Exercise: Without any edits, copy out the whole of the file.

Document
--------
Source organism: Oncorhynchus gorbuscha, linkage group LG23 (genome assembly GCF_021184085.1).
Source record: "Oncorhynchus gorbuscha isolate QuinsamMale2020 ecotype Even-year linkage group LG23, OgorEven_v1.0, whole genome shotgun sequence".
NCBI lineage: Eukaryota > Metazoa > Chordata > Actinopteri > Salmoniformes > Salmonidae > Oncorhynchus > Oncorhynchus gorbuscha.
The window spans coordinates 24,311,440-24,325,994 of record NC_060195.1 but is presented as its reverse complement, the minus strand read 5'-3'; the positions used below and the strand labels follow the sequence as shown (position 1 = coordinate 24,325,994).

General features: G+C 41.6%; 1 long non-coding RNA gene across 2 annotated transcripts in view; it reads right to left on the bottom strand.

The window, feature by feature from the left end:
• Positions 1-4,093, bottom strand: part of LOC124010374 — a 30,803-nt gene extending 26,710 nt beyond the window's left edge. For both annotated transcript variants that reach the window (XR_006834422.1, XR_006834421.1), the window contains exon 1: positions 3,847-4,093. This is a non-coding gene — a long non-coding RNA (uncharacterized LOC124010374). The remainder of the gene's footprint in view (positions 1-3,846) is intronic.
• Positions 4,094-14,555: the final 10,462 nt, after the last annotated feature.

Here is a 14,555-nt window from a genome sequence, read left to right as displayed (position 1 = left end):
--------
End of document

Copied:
Source organism: Oncorhynchus gorbuscha, linkage group LG23 (genome assembly GCF_021184085.1).
Source record: "Oncorhynchus gorbuscha isolate QuinsamMale2020 ecotype Even-year linkage group LG23, OgorEven_v1.0, whole genome shotgun sequence".
NCBI lineage: Eukaryota > Metazoa > Chordata > Actinopteri > Salmoniformes > Salmonidae > Oncorhynchus > Oncorhynchus gorbuscha.
The window spans coordinates 24,311,440-24,325,994 of record NC_060195.1 but is presented as its reverse complement, the minus strand read 5'-3'; the positions used below and the strand labels follow the sequence as shown (position 1 = coordinate 24,325,994).

General features: G+C 41.6%; 1 long non-coding RNA gene across 2 annotated transcripts in view; it reads right to left on the bottom strand.

The window, feature by feature from the left end:
• Positions 1-4,093, bottom strand: part of LOC124010374 — a 30,803-nt gene extending 26,710 nt beyond the window's left edge. For both annotated transcript variants that reach the window (XR_006834422.1, XR_006834421.1), the window contains exon 1: positions 3,847-4,093. This is a non-coding gene — a long non-coding RNA (uncharacterized LOC124010374). The remainder of the gene's footprint in view (positions 1-3,846) is intronic.
• Positions 4,094-14,555: the final 10,462 nt, after the last annotated feature.

Here is a 14,555-nt window from a genome sequence, read left to right as displayed (position 1 = left end):